Howto: WordPress upload limit – increase maximum upload file size

WP upload limit – This is a tutorial on how to upload large images and files on WordPress and WordPress MU – increase the upload limit.

Here’s how to blow through the top 4 limits that you need to change before you can upload a large image file to WordPress for file uploads:

1) Php 3 Meg upload limit.

2) PHP interpreter code changes or modifications to get PHP to accept the large file size uploads.

3) Apache mime type not set right for file upload.

4) WordPress itself which has a default upload file size of 10Mb. This is for WordPress MU only.

Standard WordPress blogs at wordpress.com had 15MB and now 25MB limits (mid-2008), not including any images you use for your templates, those limits are just for you to store your images and files, 300KB for any individual file uploads (mid-2008).

The self hosted version of WordPress that you install is similar to WordPress MU, which is what I have experience with, if you have any doubts as to which of the 3 WordPresses I’m referring to, it’s self-hosted MU by default.

WordPress MU may look similar, but is a different animal altogether on the backend. You have much more control over every aspect of your wordpress blog with WordPress MU.

WordPress MU file size upload limit: from here on I am talking about WordPress MU, but the same applies to WordPress self-hosted.

If you are using MU, then you are storing your website on a host somewhere on the internet. This applies to your hosting account. If you don’t have direct control, it’s ok, just copy and paste these requests and email them to your webhost.

1) First limit is usually 3 Mb by default and is changed in the php.ini file at the host level.
Place this in your php.ini file in your root directory of your WordPress install (usually /public_html)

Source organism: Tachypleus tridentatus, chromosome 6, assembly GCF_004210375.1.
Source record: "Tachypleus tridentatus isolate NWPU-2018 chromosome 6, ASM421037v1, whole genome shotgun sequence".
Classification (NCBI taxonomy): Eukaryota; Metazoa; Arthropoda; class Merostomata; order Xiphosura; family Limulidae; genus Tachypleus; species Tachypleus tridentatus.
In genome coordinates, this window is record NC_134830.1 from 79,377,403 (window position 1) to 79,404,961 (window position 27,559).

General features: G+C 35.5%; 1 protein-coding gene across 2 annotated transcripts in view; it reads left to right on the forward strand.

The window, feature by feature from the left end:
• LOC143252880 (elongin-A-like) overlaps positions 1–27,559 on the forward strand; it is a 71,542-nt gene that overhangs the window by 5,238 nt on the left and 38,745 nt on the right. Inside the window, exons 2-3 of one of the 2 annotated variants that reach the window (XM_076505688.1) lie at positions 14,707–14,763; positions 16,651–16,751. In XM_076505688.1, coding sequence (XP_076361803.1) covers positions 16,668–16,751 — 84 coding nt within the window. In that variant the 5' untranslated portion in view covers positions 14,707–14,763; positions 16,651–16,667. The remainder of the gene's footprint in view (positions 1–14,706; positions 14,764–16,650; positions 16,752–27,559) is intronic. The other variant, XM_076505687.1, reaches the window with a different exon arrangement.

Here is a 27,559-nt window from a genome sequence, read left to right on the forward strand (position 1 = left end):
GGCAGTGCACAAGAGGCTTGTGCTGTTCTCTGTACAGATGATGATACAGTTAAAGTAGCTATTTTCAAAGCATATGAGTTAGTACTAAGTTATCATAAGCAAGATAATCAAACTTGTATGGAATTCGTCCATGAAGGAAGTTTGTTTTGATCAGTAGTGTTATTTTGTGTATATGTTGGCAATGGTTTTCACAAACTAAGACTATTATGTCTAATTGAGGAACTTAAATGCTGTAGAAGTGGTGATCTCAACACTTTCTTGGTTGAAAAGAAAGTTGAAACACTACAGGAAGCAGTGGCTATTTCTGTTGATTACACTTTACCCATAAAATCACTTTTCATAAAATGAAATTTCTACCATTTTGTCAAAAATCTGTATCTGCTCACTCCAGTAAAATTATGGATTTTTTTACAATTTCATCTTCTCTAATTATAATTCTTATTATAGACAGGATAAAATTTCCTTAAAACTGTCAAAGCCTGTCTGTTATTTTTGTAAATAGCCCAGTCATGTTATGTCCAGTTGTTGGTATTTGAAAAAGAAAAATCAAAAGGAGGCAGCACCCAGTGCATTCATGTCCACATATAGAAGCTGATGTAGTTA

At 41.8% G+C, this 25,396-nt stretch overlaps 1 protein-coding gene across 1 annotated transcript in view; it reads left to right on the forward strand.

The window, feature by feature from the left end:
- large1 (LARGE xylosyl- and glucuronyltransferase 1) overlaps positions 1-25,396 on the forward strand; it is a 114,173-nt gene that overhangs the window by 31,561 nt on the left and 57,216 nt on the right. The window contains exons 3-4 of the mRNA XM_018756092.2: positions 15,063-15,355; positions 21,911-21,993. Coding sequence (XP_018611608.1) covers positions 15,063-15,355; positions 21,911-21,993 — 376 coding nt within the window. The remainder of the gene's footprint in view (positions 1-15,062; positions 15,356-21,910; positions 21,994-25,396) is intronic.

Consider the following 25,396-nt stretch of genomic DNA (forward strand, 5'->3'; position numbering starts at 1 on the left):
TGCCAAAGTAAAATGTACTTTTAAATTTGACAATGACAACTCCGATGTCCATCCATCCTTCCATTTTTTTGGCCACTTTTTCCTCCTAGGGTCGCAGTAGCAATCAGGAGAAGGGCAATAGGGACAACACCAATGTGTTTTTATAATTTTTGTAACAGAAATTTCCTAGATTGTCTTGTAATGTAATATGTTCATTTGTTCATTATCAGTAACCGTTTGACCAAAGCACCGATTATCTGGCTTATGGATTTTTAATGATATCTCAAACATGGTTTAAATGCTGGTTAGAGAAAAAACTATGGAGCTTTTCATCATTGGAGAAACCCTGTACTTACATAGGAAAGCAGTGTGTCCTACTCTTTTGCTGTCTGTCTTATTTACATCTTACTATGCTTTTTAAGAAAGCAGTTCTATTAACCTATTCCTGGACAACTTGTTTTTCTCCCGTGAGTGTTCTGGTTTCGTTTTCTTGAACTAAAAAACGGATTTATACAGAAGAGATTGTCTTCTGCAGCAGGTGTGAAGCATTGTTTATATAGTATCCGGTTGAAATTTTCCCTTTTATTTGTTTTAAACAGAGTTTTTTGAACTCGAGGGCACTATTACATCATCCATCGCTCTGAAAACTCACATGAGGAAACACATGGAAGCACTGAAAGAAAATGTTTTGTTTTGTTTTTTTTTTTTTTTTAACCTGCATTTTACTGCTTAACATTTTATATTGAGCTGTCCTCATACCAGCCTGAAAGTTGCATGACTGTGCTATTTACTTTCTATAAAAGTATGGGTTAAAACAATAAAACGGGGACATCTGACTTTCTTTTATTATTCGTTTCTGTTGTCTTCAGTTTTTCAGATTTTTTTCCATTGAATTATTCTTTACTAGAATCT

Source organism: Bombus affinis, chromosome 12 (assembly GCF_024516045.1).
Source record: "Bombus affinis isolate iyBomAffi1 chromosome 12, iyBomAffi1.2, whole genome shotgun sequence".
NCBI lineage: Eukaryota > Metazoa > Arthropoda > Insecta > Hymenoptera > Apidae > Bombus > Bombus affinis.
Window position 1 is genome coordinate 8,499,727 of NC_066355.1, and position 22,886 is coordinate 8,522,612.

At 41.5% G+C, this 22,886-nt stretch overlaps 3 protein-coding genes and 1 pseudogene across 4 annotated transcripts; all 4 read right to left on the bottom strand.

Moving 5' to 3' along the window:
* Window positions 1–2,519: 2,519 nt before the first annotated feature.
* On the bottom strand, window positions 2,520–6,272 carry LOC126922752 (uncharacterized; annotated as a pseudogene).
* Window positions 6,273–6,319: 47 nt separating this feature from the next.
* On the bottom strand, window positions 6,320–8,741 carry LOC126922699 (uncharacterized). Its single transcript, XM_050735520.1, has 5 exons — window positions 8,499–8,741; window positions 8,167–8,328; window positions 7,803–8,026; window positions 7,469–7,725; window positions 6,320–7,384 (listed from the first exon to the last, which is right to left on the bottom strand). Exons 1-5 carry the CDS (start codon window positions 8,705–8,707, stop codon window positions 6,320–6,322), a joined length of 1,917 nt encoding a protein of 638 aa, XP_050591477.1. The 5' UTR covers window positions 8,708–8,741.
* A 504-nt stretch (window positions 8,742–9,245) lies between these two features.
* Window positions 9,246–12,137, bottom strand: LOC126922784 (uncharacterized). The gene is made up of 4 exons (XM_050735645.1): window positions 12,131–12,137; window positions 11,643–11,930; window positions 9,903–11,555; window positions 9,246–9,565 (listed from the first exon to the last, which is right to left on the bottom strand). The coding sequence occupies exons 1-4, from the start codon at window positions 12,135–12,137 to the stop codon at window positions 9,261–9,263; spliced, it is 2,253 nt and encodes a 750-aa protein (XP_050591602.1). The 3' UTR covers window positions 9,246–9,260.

memory_limit = 32M
upload_max_filesize = 100M
upload_max_filesize = 100M
post_max_size = 100M

note: 100M is entirely too much for most use, this is to enable an upload of the largest file size possible through a web page!

Safer settings:

upload_max_filesize=5M and 20M
post_max_file_size=20M

2) I also had to do this to get the php interpretor to recognize the change and allow large files to be uploaded by adding this to the .htaccess file also in the root directory of my webserver for WordPress:
SetEnv PHPRC /home/yourusername/public_html

A temporary way to increase PHP’s memory is to add this to your PHP script, I prefer to set it above:
ini_set("memory_limit","12M");

3) Next limit was the fact that WordPress didn’t recognize the file type I wanted to upload, the upload was rejected with the message "file type does not meet security guidelines"

You need to add the file type association (windows terminology) as a “Mime Type” (linux server terminology) to the Apache server, or IIS if you’re doing windows hosting (let’s hope you’re not, linux beats windows hosting all day, every day, so far forever)

Find out what Mime Type you need to declare your new file as. ie. myfile.psd is a photoshop file, you probably know this, but your hosting server may not! Look up your file type here, w3schools is a great reference for all website code information, I use them all the time and consider them the authority on the subject of web code and standard ways of doing things.

To do this in WordPress MU use the Admin backend:
"Site Admin"->"Options"->"Upload File Types:" just type in the file extension of the type you want to add with a space separating each extension, no periods here!

I started doing this using pjw-mime-config WordPress Plugin, which will allow you to upload a file with tons of Mime Types already declared for you. WARNING! I found that it added as many listings for each Mime Type to a critical WordPress screen: Site Admin->Blogs->Edit->scroll down and you’ll see a setting for each mime type you’ve added, in my case I had more than 100! Do you want to crash your blog? After disabling PJW Mime types, I still have a super long Blog Edit Screen, it didn’t remove the data, each entry is non-editable for the respective extension (.tif, .psd, etc.) and says SERIALIZED DATA. I decided to use the standard WordPress way of doing it in the future, until I know how to undo this Plugin. Please post a comment if you know how. Update, you can remove mime types to the functions.php file in wp-includes directory at about line (1069).